Socioeconomic profile: The government study considers members of the middle class families that have monthly salary of R$291 (US$145) to R$1,019 (US$509) per household member. 104 million people, 53% of the Brazilian population are part of the middle class

In the past decade, 6% of the middle class rose to the upper. Thus, racial diversification is also coming to the elite, the group of which Rosana Paz, parliamentary advisor, 41, and Nelson Oliveira, 43-year old engineer, of the northeastern state of Bahia are now a part. With two cars in the garage and a house on the beach, the couple is preparing to travel with their 14 year old son to Disneyland on vacation. “We also plan to go to Paris, which is my husband’s dream”, says Rosana, the daughter of a washerwoman and a policeman who graduated in Letters with the help of six older brothers. Given these changes, the trend, experts say, is that prejudice is overcome. “Not because discrimination will decrease, but because people will realize that if they do not deal well with this group they will lose a significant portion of customers to the competition,” says anthropologist Reinaldo da Silva Soares, who defended a master’s thesis at the University of São Paulo (USP) about blacks in the middle class.


 

 35 million people ascended into the middle class in the last decade; almost 80% of these new middle class members are black

 
The housewife Joselice Araújo dos Santos, 47, is another member of this new black middle class.  A resident of Campo Limpo Paulista, in the eastern part of São Paulo state, she has conquested what, for the government, is an essential item to be part of the middle class: people living in households with a certain monthly per capita income (R$291 – R$1,019 per household member) and having a low probability of becoming poor in the near future. “Today I can say that I am part of this class, but a few years ago, no. My life was very precarious, but today I have nothing to complain about.” She lives in her own house, which he considers her greatest achievement, has a car and every year she travels with her family to the (northeastern state of) Bahia. This is also the case for Beatriz Rodriguez, 33. “I consider myself middle class because I have my own house, a car and I went to college, among other conquests, like a notebook. Besides that, my purchasing power has grown quite a bit.”
 

Total income of this group came to R$680 billion (US$340 billion) and is expected to rise to R$1 trillion (US$500 billion) this year. The income of Afro-Brazilians went from R$158.1 billion (US$42.7 billion in Sept. 2002) to R$352.9 (US$176.4 billion) billion in the last ten years. Members of the middle class average 41 hours working hours per week.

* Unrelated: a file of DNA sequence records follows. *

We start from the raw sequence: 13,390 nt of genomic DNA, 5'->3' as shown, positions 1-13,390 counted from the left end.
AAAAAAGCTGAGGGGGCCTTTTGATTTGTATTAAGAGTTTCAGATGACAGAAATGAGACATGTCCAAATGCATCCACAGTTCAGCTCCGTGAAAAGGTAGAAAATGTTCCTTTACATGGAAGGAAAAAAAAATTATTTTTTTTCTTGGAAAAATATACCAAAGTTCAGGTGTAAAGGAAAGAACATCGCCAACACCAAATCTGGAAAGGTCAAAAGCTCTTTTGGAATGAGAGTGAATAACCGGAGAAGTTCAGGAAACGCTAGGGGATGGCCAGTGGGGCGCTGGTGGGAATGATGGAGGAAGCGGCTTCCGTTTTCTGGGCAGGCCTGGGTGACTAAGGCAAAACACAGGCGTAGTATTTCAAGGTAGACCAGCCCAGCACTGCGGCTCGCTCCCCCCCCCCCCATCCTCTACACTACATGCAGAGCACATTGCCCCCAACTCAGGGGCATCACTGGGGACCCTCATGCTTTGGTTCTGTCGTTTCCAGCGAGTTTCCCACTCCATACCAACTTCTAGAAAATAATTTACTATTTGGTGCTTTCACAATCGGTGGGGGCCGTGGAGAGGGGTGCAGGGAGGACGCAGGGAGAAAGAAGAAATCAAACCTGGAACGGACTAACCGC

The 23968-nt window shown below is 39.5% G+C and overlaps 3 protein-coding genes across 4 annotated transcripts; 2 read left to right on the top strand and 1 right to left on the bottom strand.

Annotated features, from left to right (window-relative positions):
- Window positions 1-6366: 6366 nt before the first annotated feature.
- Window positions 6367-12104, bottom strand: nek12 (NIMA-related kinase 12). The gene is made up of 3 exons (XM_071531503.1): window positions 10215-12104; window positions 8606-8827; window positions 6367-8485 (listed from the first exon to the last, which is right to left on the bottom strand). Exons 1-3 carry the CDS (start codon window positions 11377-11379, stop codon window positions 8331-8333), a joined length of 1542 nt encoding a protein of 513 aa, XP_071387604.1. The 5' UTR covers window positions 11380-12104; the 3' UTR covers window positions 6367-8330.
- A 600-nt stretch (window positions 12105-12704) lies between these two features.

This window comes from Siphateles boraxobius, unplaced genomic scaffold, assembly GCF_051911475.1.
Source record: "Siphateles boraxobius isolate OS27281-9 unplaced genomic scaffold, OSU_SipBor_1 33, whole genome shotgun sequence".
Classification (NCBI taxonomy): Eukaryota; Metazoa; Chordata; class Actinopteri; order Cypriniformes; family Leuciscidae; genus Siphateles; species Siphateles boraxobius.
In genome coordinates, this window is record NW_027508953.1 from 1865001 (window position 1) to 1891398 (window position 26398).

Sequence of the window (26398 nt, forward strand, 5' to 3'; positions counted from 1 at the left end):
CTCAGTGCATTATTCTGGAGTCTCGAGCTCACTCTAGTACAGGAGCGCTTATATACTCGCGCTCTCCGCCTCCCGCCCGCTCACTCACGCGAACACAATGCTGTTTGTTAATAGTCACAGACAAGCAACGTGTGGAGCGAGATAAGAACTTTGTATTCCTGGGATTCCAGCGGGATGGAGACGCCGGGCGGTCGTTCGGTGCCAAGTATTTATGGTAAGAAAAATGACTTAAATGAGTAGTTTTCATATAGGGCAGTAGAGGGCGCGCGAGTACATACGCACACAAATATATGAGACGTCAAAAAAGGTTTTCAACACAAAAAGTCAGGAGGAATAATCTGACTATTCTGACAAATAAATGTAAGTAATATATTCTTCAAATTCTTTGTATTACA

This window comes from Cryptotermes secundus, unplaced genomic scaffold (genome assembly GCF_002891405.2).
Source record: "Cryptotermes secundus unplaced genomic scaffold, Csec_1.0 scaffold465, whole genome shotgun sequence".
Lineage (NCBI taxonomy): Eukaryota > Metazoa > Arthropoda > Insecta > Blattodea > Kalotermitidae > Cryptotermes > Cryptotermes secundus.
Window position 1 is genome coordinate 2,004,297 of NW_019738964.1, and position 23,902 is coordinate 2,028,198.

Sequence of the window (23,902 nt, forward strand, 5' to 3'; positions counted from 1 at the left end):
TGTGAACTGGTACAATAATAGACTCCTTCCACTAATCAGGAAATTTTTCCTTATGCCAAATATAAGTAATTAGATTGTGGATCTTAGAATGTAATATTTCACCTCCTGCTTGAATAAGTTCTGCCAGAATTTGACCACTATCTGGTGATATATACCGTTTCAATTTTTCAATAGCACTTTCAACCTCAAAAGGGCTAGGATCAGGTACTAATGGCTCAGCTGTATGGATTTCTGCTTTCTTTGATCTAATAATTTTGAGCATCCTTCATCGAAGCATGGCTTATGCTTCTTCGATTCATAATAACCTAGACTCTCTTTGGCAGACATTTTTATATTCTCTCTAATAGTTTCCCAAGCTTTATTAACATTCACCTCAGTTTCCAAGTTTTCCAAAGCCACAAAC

The survey data also indicates that the reduction of the lower class was more intense than the expansion of the upper class. From 2002 to 2012, 21% of the lower class population ascended to the middle class while 6% of the middle class rose to the upper class.

 
Joselice Araújo dos Santos and family
 
The Minister of SAE, Moreira Franco, highlighted the importance of the growth of the middle class to boost the economy of the country, because this bracket of the population accounts for 38% of income and household consumption. “About 18 million jobs were created in the last decade. These formal jobs were associated with an appropriate policy of minimum wage bringing real above inflation gains to Brazilians,” said Franco.

Total income of this group came to R$680 billion (US$340 billion) and is expected to rise to R$1 trillion (US$500 billion) this year. The income of Afro-Brazilians went from R$158.1 billion (US$42.7 billion in Sept. 2002) to R$352.9 (US$176.4 billion) billion in the last ten years. Members of the middle class average 41 hours working hours per week. 

The growth of middle class income has been higher than the rest of the population, according to the data presented in the study. While in the last decade the average income of this segment grew 3.5% per year, in the same period, the average income of Brazilian families of the other classes grew 2.4% per year. “The Brazilian middle class will move about R$1 trillion (US$500 billion) in 2012,” estimated Renato Meirelles, of the Data Popular research institute who participated in the survey.

Source: IstoéGuia Digital Cidade
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About Marques Travae 3114 Articles
Marques Travae. For more on the creator and editor of BLACK WOMEN OF BRAZIL, see the interview here.